June 18:  Burns, Philp has received no word about status of Makoa, which is three weeks overdue, and sends out the Monowai to find out
               what happened.
June 21:  Monowai arrives at Hull.  Makoa crew reports their May 25 wreck to the Monowai and asks Monowai to radio in the news. 
July 2:      AE goes missing.
Aug 30:   HMS Leith arrives on Hull with a wireless transmitter and installs it.

     It was clear from both articles (and several others from around the same time) that until June 21, nobody outside of Hull Island had heard any news about the wreck of the Makoa. The inference should be obvious and is well supported by the historical record:  Jones’s failure to radio anything about the wreck of the Makoa at any time between the occurrence of the wreck on May 25 and the June 8 eclipse very strongly suggests that he did not have a working transmitter during that time.  No working transmitter means he couldn’t have been transmitting the eclipse event on June 8, as he claimed to Bevington, and that the islanders therefore didn’t break his radio at that time.  Unless Jones somehow got an unknown radio after the Monowai arrived on Jun 21 but before the Leith arrived on August 30 to deliver his documented transmitter, Jones couldn’t have made any hoax Earhart transmissions in July. 

     Epilogue.  The news that Jones’s story was bogus ends up not making much difference to the Niku hypothesis, although it does more credibly eliminate one otherwise-possible source of hoax transmissions.  In Part II, which I hope to post in the near future, I will discuss what initially led me to notice Jones’s fabrication, describe how my research developed, raise some questions regarding TIGHAR’s handling of evidence pertaining to Jones’s eclipse story, and identify lessons learned and avenues for further research.   Until then, I remain,

     Almost Certainly,

     Diego V.



p.s.  For those interested in survival issues that may relate somewhat to the seven site, the June 28 article also mentioned that a journalist from Los Angeles, William Kadison, who happened to be aboard the Niagara, spent some time with the crew of the Makoa after they were rescued.  Kadison reported that the Makoa crew had to “endure many hardships.  Coconut milk was used for drink, as no water was available, and for food the crew were largely dependent upon fish and birds.  Some variety in the menu was afforded by the capture of several large turtles.”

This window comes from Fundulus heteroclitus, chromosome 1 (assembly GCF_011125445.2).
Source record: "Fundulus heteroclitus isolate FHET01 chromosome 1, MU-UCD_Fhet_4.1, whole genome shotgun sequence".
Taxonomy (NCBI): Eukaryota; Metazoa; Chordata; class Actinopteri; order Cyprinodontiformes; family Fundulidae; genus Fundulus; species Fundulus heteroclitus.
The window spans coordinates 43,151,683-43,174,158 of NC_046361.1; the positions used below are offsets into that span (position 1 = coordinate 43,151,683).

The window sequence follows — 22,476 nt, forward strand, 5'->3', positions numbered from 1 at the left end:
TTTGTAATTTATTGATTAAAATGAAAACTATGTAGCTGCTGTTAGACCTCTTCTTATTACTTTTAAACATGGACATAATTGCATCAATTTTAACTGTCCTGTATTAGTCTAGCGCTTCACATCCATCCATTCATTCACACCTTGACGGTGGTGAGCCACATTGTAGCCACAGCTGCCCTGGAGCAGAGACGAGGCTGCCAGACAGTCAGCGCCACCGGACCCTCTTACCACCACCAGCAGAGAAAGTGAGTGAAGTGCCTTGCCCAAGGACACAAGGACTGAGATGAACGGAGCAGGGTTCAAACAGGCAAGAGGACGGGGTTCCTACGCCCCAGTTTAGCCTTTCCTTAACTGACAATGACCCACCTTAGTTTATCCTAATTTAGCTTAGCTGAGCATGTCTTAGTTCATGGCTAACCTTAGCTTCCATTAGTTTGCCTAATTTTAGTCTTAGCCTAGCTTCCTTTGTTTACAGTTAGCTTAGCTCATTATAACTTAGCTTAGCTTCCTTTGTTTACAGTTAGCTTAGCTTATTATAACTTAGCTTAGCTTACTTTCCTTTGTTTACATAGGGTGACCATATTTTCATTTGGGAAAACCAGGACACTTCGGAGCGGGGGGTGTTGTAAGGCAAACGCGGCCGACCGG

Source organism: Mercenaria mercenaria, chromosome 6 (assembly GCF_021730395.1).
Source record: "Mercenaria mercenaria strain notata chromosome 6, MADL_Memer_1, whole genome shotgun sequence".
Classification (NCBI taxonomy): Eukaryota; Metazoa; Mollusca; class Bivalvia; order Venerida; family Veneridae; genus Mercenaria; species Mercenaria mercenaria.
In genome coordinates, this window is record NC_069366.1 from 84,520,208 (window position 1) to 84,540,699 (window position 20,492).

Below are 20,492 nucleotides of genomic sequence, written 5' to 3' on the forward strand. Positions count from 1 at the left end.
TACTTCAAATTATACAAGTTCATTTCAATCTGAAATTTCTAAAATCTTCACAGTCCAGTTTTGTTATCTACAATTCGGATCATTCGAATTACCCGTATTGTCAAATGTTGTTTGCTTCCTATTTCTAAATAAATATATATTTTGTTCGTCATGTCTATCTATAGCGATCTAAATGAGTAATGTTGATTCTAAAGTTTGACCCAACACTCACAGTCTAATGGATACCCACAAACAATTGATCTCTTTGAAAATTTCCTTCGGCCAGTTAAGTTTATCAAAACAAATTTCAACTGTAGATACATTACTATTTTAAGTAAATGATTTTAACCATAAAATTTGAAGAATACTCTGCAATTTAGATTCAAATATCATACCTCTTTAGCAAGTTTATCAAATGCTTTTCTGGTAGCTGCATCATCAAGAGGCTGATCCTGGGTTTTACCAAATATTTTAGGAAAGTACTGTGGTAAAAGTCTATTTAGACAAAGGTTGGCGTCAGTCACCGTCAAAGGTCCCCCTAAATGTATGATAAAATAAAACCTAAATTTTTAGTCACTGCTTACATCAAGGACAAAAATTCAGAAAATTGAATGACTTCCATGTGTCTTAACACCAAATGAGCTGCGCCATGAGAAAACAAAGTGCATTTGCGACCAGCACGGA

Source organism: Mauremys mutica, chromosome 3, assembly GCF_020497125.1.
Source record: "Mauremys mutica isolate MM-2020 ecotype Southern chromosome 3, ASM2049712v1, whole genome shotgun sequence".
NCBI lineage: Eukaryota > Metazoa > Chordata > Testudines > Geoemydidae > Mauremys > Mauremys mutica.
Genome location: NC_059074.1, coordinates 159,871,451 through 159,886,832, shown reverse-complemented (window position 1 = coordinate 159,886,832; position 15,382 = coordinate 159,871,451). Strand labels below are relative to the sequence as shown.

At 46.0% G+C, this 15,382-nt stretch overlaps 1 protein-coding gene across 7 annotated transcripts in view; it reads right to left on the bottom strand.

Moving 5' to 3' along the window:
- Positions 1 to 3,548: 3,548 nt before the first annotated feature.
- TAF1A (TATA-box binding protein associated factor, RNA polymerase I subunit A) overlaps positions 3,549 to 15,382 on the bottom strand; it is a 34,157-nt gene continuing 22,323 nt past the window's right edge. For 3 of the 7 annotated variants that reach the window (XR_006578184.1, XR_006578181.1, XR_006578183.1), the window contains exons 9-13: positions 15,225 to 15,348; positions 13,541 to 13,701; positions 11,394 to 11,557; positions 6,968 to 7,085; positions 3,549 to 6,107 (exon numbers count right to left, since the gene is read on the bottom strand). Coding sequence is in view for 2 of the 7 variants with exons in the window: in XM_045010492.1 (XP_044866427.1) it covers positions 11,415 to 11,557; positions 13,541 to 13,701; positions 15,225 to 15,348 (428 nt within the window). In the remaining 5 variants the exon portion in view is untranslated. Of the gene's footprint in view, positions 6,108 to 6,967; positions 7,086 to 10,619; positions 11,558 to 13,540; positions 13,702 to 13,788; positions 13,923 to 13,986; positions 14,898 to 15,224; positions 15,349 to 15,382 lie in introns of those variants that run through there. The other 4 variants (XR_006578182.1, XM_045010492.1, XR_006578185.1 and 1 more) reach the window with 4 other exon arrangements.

I want to believe.

Diego V.
 
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C.W. Herndon

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Re: Jones's Eclipse Story Proves Bogus
« Reply #1 on: August 27, 2012, 03:39:36 AM »

Good research Diego. Keep up the good work.
Woody (former 3316R)
"the watcher"
 
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Ric Gillespie

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Re: Jones's Eclipse Story Proves Bogus
« Reply #2 on: August 27, 2012, 11:02:35 AM »

The inference should be obvious and is well supported by the historical record:  Jones’s failure to radio anything about the wreck of the Makoa at any time between the occurrence of the wreck on May 25 and the June 8 eclipse very strongly suggests that he did not have a working transmitter during that time.  No working transmitter means he couldn’t have been transmitting the eclipse event on June 8, as he claimed to Bevington, and that the islanders therefore didn’t break his radio at that time.